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The FD go around is not a random pitch. It usually, depending on the airplane, is the V2 pitch for single engine. Obviously not exact because weights, conditions vary, but pretty darn close.
What weight do you think the GA pitch angle is calculated for? Most likely it is the maximum landing weight or less. So what good does it do you to fly a pitch angle and power setting for an unknown weight that is almost certainly less than your takeoff weight?

I just feel that using the FD for unkown values that are "close enough" is sloppy.
 

LJ45

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What weight do you think the GA pitch angle is calculated for? Most likely it is the maximum landing weight or less. So what good does it do you to fly a pitch angle and power setting for an unknown weight that is almost certainly less than your takeoff weight?

I just feel that using the FD for unkown values that are "close enough" is sloppy.
It's an initial target pitch and then adjusted after liftoff, or go around, for what is actually required for the current conditions. This is standard SOP in many jets to provide the initial pitch and also provide a heading or wings level in some installations. You might want to take back that sloppy comment :)
 
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Problow

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Depends on the airplane, but most are set to default to a pitch for V2 single engine at Sea Level, Max TOW, and 15C.
 

ttflyer

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What weight do you think the GA pitch angle is calculated for? Most likely it is the maximum landing weight or less. So what good does it do you to fly a pitch angle and power setting for an unknown weight that is almost certainly less than your takeoff weight?

I just feel that using the FD for unkown values that are "close enough" is sloppy.
Also depends on the airplane. Most newer aircraft, like the Challenger 300, set the TOGA pitch based (more or less) on actual aircraft weight - so it is providing useful guidance. It also adjusts the pitch based on whether or not both engines are making power.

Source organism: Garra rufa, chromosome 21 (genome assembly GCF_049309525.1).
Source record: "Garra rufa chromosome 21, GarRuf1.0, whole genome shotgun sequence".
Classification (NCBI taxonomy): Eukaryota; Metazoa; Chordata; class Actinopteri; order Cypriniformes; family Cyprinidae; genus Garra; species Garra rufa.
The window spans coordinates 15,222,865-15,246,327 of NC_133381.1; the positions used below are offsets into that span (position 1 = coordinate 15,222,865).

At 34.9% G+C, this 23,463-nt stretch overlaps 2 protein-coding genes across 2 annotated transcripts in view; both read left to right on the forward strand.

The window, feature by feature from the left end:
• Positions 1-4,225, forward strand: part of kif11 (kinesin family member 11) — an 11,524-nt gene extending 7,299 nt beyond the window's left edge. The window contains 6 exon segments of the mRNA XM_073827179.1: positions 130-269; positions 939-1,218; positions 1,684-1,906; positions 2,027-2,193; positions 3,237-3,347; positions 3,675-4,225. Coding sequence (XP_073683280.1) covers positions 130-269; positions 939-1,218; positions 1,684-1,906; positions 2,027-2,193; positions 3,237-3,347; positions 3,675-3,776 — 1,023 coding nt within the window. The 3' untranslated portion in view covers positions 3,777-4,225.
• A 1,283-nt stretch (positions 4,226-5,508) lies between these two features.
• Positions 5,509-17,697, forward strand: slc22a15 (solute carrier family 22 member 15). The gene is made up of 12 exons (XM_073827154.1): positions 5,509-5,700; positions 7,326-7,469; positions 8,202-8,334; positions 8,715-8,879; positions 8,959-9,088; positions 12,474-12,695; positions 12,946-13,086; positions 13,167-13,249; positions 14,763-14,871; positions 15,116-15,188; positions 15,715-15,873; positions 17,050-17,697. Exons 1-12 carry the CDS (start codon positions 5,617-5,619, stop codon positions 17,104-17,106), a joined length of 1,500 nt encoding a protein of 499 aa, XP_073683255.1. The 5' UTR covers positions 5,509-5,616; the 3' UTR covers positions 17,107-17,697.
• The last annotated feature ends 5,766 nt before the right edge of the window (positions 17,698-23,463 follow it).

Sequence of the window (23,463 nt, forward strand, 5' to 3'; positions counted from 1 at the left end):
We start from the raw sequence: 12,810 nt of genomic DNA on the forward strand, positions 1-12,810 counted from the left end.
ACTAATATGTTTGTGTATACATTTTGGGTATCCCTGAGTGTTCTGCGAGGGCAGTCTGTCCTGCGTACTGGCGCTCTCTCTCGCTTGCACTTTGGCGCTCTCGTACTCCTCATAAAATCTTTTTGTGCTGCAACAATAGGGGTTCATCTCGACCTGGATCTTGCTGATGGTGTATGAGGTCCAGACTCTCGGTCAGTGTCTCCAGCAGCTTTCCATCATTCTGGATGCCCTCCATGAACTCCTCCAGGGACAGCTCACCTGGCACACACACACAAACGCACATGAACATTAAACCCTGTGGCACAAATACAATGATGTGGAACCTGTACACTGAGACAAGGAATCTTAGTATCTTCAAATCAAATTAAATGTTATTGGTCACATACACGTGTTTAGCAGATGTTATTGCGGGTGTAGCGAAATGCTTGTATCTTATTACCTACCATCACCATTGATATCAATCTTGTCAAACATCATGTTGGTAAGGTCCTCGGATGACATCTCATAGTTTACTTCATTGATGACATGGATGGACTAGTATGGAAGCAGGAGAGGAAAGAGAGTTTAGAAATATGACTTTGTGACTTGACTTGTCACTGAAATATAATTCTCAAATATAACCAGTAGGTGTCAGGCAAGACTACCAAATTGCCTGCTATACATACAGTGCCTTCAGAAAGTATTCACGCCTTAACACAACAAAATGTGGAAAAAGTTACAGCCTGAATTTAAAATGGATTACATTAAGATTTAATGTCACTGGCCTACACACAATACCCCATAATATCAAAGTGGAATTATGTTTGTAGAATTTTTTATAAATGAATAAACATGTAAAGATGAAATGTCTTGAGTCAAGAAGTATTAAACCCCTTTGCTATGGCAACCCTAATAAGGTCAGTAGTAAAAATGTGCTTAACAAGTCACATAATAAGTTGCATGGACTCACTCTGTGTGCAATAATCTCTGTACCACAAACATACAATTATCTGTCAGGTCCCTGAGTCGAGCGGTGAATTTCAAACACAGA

It's another example of "every airplane is different" - fly the one you got, not the one you used to fly...
 

JJET44

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The only thing close that I know of is a requirement to use a F/D or A/P on certain RNAV DP's.
Where did you see that? The only requirement is that you have your PFD/HSI set with a CDI needle (not a Map/course track) to varify any deviation. If that's what you ment then excuse me.
 

Rez O. Lewshun

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FD's are for system managers......

Raw data is for aviators.....
 

Gulfstream 200

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Where did you see that? The only requirement is that you have your PFD/HSI set with a CDI needle (not a Map/course track) to varify any deviation. If that's what you ment then excuse me.

Possibly meant PRNAV Departures?

6.2.4.6 Contingency Procedures

Loss of Flight Director. Flightcrew will select the opposite Flight Guidance Computer to regain a Flight Director. If a Flight Director is still unavailable, the Pilot Flying will continue to fly without use of the Flight Director. The Pilot Not flying will report loss of the Flight Director system to ATC and will request Radar Vectors, if required.

Loss of the Autopilot. Flightcrew will select the opposite Flight Guidance Computer to regain an Autopilot. If an Autopilot is still unavailable, the Pilot Flying will “hand-fly” the aircraft with reference to the Flight Director. The Pilot Not flying will report loss of the Autopilot System to ATC and will request Radar Vectors, if required.

Loss of P-RNAV Capability. The flight crew must notify ATC of any loss of P-RNAV capability and the flight crew’s proposed course of action. Generally, the flight crew will need to navigate using an alternative means of navigation. The alternative need not be RNAV.